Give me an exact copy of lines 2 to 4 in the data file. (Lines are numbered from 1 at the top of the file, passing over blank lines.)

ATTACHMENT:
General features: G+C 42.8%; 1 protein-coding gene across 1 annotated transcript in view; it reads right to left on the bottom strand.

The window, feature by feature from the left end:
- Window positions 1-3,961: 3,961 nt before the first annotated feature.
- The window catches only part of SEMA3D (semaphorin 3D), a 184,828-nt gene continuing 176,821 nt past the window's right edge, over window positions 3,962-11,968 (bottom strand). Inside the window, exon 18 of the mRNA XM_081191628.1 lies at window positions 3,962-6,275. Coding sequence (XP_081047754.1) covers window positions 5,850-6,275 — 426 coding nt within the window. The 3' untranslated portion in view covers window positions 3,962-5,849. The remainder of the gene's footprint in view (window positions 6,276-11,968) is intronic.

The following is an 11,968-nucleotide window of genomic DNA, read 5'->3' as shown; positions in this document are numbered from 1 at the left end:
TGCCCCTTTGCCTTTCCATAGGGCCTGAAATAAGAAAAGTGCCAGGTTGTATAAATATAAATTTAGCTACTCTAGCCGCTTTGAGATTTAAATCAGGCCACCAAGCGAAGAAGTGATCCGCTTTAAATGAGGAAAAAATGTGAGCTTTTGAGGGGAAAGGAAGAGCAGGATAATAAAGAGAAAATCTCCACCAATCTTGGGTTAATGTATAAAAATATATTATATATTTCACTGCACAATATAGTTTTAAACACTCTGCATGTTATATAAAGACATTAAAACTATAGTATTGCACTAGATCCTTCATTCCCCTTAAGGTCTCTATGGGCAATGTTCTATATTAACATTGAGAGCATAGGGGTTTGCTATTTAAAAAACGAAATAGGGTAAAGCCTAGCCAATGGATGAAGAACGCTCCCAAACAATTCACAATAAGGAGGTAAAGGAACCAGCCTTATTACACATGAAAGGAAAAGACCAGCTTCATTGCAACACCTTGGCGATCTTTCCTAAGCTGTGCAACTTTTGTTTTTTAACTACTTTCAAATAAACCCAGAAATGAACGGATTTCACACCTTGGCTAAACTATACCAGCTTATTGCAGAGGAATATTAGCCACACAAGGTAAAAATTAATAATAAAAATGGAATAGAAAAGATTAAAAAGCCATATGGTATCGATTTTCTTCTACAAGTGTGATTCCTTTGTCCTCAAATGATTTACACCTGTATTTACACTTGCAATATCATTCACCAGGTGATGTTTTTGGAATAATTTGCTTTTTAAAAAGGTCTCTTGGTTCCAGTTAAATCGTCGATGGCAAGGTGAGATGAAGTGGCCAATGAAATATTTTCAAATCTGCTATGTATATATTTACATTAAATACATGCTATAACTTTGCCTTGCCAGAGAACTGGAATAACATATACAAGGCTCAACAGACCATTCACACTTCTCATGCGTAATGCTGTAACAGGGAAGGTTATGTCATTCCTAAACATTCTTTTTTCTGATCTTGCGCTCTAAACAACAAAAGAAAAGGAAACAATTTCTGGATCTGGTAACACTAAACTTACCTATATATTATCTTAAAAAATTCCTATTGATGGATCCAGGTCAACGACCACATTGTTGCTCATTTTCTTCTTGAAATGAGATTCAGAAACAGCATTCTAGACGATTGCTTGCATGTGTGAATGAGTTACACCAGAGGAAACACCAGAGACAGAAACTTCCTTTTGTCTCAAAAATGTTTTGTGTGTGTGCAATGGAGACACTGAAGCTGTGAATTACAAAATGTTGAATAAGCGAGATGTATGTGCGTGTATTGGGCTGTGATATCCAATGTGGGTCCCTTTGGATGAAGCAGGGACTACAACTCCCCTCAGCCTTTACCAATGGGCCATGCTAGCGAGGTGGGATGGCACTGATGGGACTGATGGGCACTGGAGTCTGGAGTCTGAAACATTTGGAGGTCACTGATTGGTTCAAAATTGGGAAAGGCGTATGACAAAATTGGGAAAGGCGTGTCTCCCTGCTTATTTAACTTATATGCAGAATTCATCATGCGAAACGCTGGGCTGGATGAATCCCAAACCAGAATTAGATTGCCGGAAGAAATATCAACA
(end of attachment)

The window, feature by feature from the left end:
- Window positions 1-3,961: 3,961 nt before the first annotated feature.
- The window catches only part of SEMA3D (semaphorin 3D), a 184,828-nt gene continuing 176,821 nt past the window's right edge, over window positions 3,962-11,968 (bottom strand). Inside the window, exon 18 of the mRNA XM_081191628.1 lies at window positions 3,962-6,275. Coding sequence (XP_081047754.1) covers window positions 5,850-6,275 — 426 coding nt within the window. The 3' untranslated portion in view covers window positions 3,962-5,849. The remainder of the gene's footprint in view (window positions 6,276-11,968) is intronic.